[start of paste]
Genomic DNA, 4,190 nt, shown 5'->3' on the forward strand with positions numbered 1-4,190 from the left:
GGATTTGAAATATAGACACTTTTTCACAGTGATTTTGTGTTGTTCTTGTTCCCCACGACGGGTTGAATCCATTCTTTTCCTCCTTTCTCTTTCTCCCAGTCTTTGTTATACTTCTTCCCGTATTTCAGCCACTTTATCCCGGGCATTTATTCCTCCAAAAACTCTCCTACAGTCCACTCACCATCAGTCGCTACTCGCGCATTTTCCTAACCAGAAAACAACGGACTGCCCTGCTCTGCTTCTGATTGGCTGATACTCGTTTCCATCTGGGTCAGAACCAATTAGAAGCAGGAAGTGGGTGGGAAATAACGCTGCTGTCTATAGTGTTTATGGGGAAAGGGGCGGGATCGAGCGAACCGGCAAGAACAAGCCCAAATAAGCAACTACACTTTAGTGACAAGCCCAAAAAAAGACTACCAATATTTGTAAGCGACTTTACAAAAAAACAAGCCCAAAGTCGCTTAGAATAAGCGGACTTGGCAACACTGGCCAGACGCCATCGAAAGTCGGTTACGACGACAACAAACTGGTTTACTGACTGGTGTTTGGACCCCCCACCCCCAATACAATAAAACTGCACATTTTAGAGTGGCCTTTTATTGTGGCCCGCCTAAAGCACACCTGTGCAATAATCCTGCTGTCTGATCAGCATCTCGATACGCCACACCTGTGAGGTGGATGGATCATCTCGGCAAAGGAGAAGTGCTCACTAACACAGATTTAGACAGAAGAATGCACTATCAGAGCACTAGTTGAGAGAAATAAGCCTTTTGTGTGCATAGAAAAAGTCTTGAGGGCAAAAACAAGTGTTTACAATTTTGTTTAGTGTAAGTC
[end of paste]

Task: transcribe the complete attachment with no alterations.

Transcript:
Genomic DNA, 4,190 nt, shown 5'->3' on the forward strand with positions numbered 1-4,190 from the left:
GGATTTGAAATATAGACACTTTTTCACAGTGATTTTGTGTTGTTCTTGTTCCCCACGACGGGTTGAATCCATTCTTTTCCTCCTTTCTCTTTCTCCCAGTCTTTGTTATACTTCTTCCCGTATTTCAGCCACTTTATCCCGGGCATTTATTCCTCCAAAAACTCTCCTACAGTCCACTCACCATCAGTCGCTACTCGCGCATTTTCCTAACCAGAAAACAACGGACTGCCCTGCTCTGCTTCTGATTGGCTGATACTCGTTTCCATCTGGGTCAGAACCAATTAGAAGCAGGAAGTGGGTGGGAAATAACGCTGCTGTCTATAGTGTTTATGGGGAAAGGGGCGGGATCGAGCGAACCGGCAAGAACAAGCCCAAATAAGCAACTACACTTTAGTGACAAGCCCAAAAAAAGACTACCAATATTTGTAAGCGACTTTACAAAAAAACAAGCCCAAAGTCGCTTAGAATAAGCGGACTTGGCAACACTGGCCAGACGCCATCGAAAGTCGGTTACGACGACAACAAACTGGTTTACTGACTGGTGTTTGGACCCCCCACCCCCAATACAATAAAACTGCACATTTTAGAGTGGCCTTTTATTGTGGCCCGCCTAAAGCACACCTGTGCAATAATCCTGCTGTCTGATCAGCATCTCGATACGCCACACCTGTGAGGTGGATGGATCATCTCGGCAAAGGAGAAGTGCTCACTAACACAGATTTAGACAGAAGAATGCACTATCAGAGCACTAGTTGAGAGAAATAAGCCTTTTGTGTGCATAGAAAAAGTCTTGAGGGCAAAAACAAGTGTTTACAATTTTGTTTAGTGTAAGTC